Trump-Xi: win-win or lose-lose?

In recent days, I pointed out how Trump’s visit in China has been a win-win for both countries and I expressed my concern for the marginal role that Europe may play in the future. However, during the weekend, the highly respected Bloomberg published an article where the author, unlike me, argued that Trump’s visit to China has been lose-lose outcome. I always find helpful and welcome people who can offer different views from mine. So let’s see, what are the arguments that Bloomberg puts forward against mine.

The key argument is as follows: “Trump and Xi have focused on making statements that have caught the attention of the media, but they have not discussed the substance of the most important issues, such as conditions of reciprocity and greater protection of intellectual property rights “.

In support of this statement, Bloomberg mentions the agreements for 250 billion dollars, most of which, says Bloomberg, do not ever materialize. This is actually true, indeed I also said, that many of these agreements are fictitious and maybe already the result of previous negotiations. Still, even if only a part of 250bn will materialize, it will be a big step forward. This does not seem like a good reason to argue that the meeting was lose-lose for both countries.

Indeed, Bloomberg, moves to points that are more specific and criticizes Trump for two fundamental sins:

  1. For not having cornered Xi on more intellectual property rights, in particular for exports of US technology products;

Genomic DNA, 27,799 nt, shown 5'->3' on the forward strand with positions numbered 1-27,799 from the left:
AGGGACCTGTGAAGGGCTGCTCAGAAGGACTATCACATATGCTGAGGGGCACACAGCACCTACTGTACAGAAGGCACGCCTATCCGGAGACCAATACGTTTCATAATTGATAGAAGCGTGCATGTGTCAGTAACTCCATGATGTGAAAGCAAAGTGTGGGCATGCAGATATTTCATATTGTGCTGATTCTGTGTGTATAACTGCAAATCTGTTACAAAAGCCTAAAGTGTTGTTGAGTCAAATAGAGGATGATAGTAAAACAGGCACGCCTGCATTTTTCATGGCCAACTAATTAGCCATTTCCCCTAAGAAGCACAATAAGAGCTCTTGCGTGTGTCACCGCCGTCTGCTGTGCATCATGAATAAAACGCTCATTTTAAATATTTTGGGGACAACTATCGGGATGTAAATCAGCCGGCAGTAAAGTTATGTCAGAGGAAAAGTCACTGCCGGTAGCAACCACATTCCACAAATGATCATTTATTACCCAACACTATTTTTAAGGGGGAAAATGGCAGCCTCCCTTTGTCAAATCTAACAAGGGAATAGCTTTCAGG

2. For not having imposed conditions of reciprocity in accessing to each other’s market.

Bloomberg argues that had Trump did not pleading these causes was, in fact, a harm to American businesses. From China’s point of view, Bloomberg argues that, symmetrically, progress in these three areas would have brought more benefits to China: greater openness of markets would increase the competitiveness of Chinese companies and pushed domestic consumption. More tightening on the protection of intellectual property rights would have benefited the same Chinese entrepreneurs that they would have been more motivated to innovate, to invest, and, at the same time, American companies would have felt more protected in export their technologies to China.  Therefore, the lack of progress on these lines was, according to Bloomberg, also a loss for China.

My response to this criticism is very simple.

Reciprocity: China will never give conditions of reciprocity to Western countries because it believes that a developing country, as indeed it is, cannot open its own market as much as developed countries should do. Instead, China believes that that should be done very gradually. In my article previously written for China Daily, I discuss exactly this point: China measure its own progress for by comparing itself to other countries today, rather by comparing itself to how China was decades ago. China says: “Our GDP per capita is $10.000: when your GDP/Capita was $10.000, did you advocate for free trade and globalization?”

More competition to improve the efficiency of Chinese industries: China is a planned economy. It is not market rules, rather a very detailed and well-thought out plan that creates economic development. China already knows how to make its economy more efficient, it has set in motion a process of reform on the supply side, supply-side reforms, aiming to reduce the overcapacity and transferring workers from heavy industry sectors to those of Manufacturing 2025 – the Tsunami – and services. This is already happening, and with great results, planned from above, without the need to establish competitive regimes, much less with foreign industries. Steel production has already dropped from 1.200 to 1.100 tonnes.

Intellectual property Protection: I shall be very brief here. China will take measures to protect intellectual property only and only when Chinese companies become themselves the subject of industrial espionage, or when they see their products, patents and other, copied from the West.

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